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Anthony Bourdain Speaks

Anthony Bourdain in Rome

By Anthony Bourdain - Parade


“Travel changes you. As you move through this life and this world you change things slightly, you leave marks behind, however small. And in return, life - and travel - leaves marks on you. Most of the time, those marks - on your body or on your heart - are beautiful. Often, though, they hurt.”

Anthony Bourdain, The Nasty Bits: Collected Varietal Cuts, Usable Trim, Scraps, and Bones

The host of the new CNN series Anthony Bourdain Parts Unknown (Sundays) shares his thoughts on going off the beaten track.

1. A great book can get you in the mood.
I like to bring along an atmospheric work of fiction set in the place I’m going. Joseph Conrad’s Heart of Darkness is perfect for the Congo, for example; Graham Greene if I’m in Vietnam.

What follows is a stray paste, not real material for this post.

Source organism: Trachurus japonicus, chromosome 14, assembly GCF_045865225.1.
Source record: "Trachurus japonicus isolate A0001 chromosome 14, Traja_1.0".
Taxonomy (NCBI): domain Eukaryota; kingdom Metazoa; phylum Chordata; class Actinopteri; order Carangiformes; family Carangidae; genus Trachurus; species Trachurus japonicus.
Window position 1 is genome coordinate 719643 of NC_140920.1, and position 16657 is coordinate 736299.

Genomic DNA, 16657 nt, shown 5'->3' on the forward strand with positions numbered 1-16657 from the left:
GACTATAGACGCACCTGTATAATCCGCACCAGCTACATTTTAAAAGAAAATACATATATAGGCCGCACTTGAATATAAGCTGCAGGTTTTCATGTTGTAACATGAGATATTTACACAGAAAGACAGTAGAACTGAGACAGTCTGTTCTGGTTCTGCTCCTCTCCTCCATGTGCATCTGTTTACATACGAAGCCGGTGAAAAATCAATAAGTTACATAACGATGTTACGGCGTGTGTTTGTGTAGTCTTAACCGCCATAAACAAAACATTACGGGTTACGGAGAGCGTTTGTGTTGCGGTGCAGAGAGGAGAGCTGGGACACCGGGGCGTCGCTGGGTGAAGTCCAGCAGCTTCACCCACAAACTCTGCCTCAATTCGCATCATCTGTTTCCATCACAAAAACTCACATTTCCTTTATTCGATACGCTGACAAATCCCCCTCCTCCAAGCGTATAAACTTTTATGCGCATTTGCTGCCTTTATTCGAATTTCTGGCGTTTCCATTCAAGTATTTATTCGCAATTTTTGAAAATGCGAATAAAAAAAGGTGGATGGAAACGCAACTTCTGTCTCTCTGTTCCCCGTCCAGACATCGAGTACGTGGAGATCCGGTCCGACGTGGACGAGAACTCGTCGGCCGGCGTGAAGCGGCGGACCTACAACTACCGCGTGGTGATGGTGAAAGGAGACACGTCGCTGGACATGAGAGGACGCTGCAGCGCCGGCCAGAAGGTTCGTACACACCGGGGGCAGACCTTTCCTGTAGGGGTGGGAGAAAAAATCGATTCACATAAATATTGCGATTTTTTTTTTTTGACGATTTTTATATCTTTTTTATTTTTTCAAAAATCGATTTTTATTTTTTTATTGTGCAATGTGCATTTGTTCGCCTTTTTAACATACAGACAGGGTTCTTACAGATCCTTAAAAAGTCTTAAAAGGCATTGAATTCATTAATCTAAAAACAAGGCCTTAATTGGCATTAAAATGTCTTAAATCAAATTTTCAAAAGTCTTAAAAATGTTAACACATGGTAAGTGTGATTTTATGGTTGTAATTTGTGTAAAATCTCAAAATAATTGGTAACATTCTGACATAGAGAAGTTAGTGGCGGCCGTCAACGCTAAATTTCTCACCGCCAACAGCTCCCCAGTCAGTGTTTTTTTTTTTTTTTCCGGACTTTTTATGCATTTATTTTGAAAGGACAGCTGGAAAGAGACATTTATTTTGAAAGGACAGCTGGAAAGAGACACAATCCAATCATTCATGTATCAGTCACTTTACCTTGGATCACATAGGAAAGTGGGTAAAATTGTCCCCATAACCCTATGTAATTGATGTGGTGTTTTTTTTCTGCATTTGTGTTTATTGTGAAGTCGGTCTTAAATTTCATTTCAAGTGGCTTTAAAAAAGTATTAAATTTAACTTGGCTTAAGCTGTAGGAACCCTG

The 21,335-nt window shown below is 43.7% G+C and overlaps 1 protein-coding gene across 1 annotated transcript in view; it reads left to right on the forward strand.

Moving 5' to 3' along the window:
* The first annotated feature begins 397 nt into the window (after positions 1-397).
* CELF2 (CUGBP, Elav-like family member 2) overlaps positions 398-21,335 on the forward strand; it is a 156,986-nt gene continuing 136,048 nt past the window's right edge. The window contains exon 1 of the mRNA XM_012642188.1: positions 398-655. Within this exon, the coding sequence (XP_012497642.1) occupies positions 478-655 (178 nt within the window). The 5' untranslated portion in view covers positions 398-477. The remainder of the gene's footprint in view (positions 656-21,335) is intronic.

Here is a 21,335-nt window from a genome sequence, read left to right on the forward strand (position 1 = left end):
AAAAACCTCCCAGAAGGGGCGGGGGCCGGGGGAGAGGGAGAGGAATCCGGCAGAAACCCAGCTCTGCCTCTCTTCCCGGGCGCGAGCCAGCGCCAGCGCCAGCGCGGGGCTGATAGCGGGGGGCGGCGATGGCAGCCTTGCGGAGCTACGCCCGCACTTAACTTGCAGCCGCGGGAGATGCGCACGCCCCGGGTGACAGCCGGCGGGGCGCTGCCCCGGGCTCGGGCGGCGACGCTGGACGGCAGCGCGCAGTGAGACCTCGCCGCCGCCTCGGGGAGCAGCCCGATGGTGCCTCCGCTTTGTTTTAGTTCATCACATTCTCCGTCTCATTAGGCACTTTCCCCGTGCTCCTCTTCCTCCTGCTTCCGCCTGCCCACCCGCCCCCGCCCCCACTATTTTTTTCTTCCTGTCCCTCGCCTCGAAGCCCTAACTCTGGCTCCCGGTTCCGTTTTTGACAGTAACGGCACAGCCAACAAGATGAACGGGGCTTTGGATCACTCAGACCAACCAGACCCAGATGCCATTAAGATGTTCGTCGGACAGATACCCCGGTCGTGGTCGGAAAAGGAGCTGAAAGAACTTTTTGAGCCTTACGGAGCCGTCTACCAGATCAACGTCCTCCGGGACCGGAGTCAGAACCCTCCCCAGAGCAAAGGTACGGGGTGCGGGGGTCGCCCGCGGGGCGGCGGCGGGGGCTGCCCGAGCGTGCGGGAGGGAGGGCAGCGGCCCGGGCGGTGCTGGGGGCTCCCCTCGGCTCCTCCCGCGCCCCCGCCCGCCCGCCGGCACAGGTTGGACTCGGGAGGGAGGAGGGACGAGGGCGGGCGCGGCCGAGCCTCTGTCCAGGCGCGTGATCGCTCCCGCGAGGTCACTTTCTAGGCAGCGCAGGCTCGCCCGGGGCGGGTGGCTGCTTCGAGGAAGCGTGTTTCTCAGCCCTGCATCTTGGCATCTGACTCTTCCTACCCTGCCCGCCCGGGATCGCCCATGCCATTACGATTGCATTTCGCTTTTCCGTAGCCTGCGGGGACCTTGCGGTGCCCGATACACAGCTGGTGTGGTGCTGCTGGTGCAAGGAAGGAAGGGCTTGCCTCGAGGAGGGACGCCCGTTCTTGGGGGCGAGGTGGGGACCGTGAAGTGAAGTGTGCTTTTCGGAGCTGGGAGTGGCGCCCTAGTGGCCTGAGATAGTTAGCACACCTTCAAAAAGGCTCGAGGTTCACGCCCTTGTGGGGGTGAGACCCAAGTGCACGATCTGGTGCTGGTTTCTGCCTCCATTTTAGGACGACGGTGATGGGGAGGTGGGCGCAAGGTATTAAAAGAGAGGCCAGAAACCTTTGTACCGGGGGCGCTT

2. Visit the central market.
You get a real picture of everyday life in the place you’re visiting, and you might bump into people who are eager to try out their limited English on you. Good things seem to happen when you wake up early and check out the market.

3. A local food blogger can point you to hidden gems.
There’s always a blogger who’s obsessed, who’s made a life out of painstakingly documenting, say, every food stall in Saigon. It’s generally worthwhile reading and possibly even a person to reach out to.

4. Be willing to make mistakes.
I think a rigid itinerary is frequently disastrous—you’re never going to find the perfect meal, for instance, if you’re not willing to take a chance on maybe having a bad one.

5. Use your time reasonably.
Is it worthwhile waiting on line for three hours at the Eiffel Tower when you could be sitting in a café, sucking up daily life? You should at least ask yourself those questions.